Excellent commentary. Going from the theoretical to the practical, the Clean Water Act, the Clean Air Act, and the Surface Mine Act are all examples of social conscience realized through legislative actions from a time of a more representative governance responding to popular demand. Now nothing of any consequence regarding environmental responsibility will even get introduced in Congress, let alone passed, and any government action in that direction is thrust upon what dedicated experts are left at EPA or to the whims of the sitting POTUS.
It was the denuding of my home in a three-county area by strip mining that awakened my political conscience as a teenager. I was ready and beginning preparations to commit some eco-terrorism. I wasn't fully aware of the political developments preparing the Surface Mine Act, and was relieved when it did for preventing what surely would have been a short-lived and unsuccessful campaign. It was the passage of these three environmental common sense acts that made me believe that representative democracy can, and does on some occasions, work.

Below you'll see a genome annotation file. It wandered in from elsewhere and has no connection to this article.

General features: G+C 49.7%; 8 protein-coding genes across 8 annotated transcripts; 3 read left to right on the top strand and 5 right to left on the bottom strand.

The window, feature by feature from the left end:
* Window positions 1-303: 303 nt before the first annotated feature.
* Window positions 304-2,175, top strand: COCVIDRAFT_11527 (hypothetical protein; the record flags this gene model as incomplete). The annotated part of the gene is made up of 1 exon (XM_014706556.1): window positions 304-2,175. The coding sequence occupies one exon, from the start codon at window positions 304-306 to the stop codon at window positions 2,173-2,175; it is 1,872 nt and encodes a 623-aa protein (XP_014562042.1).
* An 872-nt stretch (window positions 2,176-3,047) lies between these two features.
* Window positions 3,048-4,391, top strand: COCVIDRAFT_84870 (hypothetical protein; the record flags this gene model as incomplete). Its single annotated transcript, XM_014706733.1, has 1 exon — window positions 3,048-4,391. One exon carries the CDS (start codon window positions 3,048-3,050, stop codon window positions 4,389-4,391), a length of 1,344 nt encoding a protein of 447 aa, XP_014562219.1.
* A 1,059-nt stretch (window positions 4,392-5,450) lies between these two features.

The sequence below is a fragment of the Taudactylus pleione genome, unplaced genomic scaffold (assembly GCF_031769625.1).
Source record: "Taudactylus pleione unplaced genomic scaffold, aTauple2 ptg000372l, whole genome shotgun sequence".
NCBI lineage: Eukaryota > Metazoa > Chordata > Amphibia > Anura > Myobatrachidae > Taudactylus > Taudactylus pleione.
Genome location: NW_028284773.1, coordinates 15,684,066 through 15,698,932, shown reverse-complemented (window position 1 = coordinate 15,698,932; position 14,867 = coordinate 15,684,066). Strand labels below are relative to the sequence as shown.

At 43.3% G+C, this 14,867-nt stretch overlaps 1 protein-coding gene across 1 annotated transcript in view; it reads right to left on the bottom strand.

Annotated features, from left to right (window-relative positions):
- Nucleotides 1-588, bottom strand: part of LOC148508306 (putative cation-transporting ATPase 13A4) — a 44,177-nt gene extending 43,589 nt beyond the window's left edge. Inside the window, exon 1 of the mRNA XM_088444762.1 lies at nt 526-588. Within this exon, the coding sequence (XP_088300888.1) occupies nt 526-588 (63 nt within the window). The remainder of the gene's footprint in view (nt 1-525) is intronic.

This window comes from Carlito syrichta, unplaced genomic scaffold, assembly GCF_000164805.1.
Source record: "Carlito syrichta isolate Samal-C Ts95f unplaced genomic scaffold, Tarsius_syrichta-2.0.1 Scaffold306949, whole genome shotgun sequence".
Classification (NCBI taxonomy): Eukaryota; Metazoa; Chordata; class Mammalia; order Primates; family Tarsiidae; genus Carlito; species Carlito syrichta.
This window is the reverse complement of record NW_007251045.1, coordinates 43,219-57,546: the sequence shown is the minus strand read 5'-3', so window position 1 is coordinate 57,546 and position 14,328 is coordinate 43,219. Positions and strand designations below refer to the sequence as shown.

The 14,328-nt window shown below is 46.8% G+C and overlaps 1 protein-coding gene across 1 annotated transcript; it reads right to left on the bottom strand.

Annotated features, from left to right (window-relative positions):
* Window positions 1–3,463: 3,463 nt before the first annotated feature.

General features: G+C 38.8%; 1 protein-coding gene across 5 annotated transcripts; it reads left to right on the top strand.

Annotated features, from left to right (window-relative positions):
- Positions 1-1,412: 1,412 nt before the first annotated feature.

I also find it worthy to note, as I have done here several times, that these acts of environmental responsibility were accomplished at the height of the Cold War. And when I hear Clinton say no we can't or a whacked-out Cruz say no, we won't, I just have to marvel at the completeness of the corruption realized through capitalism.